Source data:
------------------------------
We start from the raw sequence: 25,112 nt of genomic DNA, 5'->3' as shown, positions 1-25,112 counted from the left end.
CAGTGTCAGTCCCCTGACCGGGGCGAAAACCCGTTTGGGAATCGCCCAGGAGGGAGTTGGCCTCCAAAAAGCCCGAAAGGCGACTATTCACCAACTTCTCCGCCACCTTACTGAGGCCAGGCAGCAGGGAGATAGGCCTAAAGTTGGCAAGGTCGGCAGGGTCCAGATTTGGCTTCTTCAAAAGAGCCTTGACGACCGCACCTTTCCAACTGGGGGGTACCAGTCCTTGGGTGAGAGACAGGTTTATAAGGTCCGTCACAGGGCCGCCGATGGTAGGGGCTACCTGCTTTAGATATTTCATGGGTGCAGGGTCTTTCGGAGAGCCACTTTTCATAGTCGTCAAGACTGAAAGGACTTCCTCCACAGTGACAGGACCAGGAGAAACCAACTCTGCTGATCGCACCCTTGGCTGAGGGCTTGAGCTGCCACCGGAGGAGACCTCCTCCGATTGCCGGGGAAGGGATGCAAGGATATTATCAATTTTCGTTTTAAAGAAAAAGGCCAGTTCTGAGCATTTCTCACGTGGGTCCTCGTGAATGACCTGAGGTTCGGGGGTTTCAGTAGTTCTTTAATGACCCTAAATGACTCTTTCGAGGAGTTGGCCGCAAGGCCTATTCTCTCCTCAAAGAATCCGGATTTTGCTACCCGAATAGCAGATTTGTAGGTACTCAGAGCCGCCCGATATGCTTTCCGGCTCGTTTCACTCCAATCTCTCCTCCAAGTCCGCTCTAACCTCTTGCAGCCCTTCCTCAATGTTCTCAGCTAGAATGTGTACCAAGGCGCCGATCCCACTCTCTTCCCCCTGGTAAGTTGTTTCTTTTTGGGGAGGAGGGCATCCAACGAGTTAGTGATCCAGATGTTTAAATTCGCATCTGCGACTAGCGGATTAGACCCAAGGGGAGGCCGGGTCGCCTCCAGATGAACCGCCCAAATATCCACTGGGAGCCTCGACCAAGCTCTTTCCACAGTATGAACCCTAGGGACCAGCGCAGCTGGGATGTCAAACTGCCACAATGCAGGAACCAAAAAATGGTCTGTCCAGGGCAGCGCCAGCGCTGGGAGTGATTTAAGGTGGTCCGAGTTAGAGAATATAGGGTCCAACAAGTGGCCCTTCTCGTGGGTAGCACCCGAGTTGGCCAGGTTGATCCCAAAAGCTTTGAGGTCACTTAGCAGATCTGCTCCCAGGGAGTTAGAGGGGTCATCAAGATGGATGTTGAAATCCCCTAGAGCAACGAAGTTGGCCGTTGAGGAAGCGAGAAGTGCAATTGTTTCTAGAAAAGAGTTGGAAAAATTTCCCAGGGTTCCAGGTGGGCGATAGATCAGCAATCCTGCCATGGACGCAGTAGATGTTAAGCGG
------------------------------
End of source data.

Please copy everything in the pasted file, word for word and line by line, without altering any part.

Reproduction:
We start from the raw sequence: 25,112 nt of genomic DNA, 5'->3' as shown, positions 1-25,112 counted from the left end.
CAGTGTCAGTCCCCTGACCGGGGCGAAAACCCGTTTGGGAATCGCCCAGGAGGGAGTTGGCCTCCAAAAAGCCCGAAAGGCGACTATTCACCAACTTCTCCGCCACCTTACTGAGGCCAGGCAGCAGGGAGATAGGCCTAAAGTTGGCAAGGTCGGCAGGGTCCAGATTTGGCTTCTTCAAAAGAGCCTTGACGACCGCACCTTTCCAACTGGGGGGTACCAGTCCTTGGGTGAGAGACAGGTTTATAAGGTCCGTCACAGGGCCGCCGATGGTAGGGGCTACCTGCTTTAGATATTTCATGGGTGCAGGGTCTTTCGGAGAGCCACTTTTCATAGTCGTCAAGACTGAAAGGACTTCCTCCACAGTGACAGGACCAGGAGAAACCAACTCTGCTGATCGCACCCTTGGCTGAGGGCTTGAGCTGCCACCGGAGGAGACCTCCTCCGATTGCCGGGGAAGGGATGCAAGGATATTATCAATTTTCGTTTTAAAGAAAAAGGCCAGTTCTGAGCATTTCTCACGTGGGTCCTCGTGAATGACCTGAGGTTCGGGGGTTTCAGTAGTTCTTTAATGACCCTAAATGACTCTTTCGAGGAGTTGGCCGCAAGGCCTATTCTCTCCTCAAAGAATCCGGATTTTGCTACCCGAATAGCAGATTTGTAGGTACTCAGAGCCGCCCGATATGCTTTCCGGCTCGTTTCACTCCAATCTCTCCTCCAAGTCCGCTCTAACCTCTTGCAGCCCTTCCTCAATGTTCTCAGCTAGAATGTGTACCAAGGCGCCGATCCCACTCTCTTCCCCCTGGTAAGTTGTTTCTTTTTGGGGAGGAGGGCATCCAACGAGTTAGTGATCCAGATGTTTAAATTCGCATCTGCGACTAGCGGATTAGACCCAAGGGGAGGCCGGGTCGCCTCCAGATGAACCGCCCAAATATCCACTGGGAGCCTCGACCAAGCTCTTTCCACAGTATGAACCCTAGGGACCAGCGCAGCTGGGATGTCAAACTGCCACAATGCAGGAACCAAAAAATGGTCTGTCCAGGGCAGCGCCAGCGCTGGGAGTGATTTAAGGTGGTCCGAGTTAGAGAATATAGGGTCCAACAAGTGGCCCTTCTCGTGGGTAGCACCCGAGTTGGCCAGGTTGATCCCAAAAGCTTTGAGGTCACTTAGCAGATCTGCTCCCAGGGAGTTAGAGGGGTCATCAAGATGGATGTTGAAATCCCCTAGAGCAACGAAGTTGGCCGTTGAGGAAGCGAGAAGTGCAATTGTTTCTAGAAAAGAGTTGGAAAAATTTCCCAGGGTTCCAGGTGGGCGATAGATCAGCAATCCTGCCATGGACGCAGTAGATGTTAAGCGG